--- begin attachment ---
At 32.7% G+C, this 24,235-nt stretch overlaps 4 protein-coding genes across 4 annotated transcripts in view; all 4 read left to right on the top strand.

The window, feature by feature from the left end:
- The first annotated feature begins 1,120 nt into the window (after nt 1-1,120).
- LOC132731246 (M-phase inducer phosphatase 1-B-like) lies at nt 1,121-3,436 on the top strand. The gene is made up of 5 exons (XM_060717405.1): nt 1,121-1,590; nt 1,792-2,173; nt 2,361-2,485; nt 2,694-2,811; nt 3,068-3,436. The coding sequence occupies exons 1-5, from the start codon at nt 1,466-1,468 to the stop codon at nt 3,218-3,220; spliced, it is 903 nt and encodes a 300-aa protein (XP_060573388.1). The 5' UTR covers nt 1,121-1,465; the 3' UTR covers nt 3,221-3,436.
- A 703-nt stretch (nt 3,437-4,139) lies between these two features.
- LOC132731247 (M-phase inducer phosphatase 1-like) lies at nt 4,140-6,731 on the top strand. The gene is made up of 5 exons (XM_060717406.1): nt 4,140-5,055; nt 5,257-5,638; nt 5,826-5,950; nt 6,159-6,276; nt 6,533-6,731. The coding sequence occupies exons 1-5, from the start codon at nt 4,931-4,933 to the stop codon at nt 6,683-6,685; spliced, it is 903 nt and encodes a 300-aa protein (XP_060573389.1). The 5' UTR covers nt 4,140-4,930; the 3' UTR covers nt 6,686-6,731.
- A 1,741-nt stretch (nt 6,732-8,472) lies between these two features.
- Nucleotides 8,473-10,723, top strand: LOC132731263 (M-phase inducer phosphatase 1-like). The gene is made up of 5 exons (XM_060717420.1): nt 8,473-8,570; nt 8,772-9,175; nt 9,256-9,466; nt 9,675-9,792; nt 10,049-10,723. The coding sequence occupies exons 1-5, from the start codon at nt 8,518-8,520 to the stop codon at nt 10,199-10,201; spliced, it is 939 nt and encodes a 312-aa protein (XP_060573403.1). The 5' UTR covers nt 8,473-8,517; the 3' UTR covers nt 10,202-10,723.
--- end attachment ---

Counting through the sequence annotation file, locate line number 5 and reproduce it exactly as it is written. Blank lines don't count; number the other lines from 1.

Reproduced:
- A 703-nt stretch (nt 3,437-4,139) lies between these two features.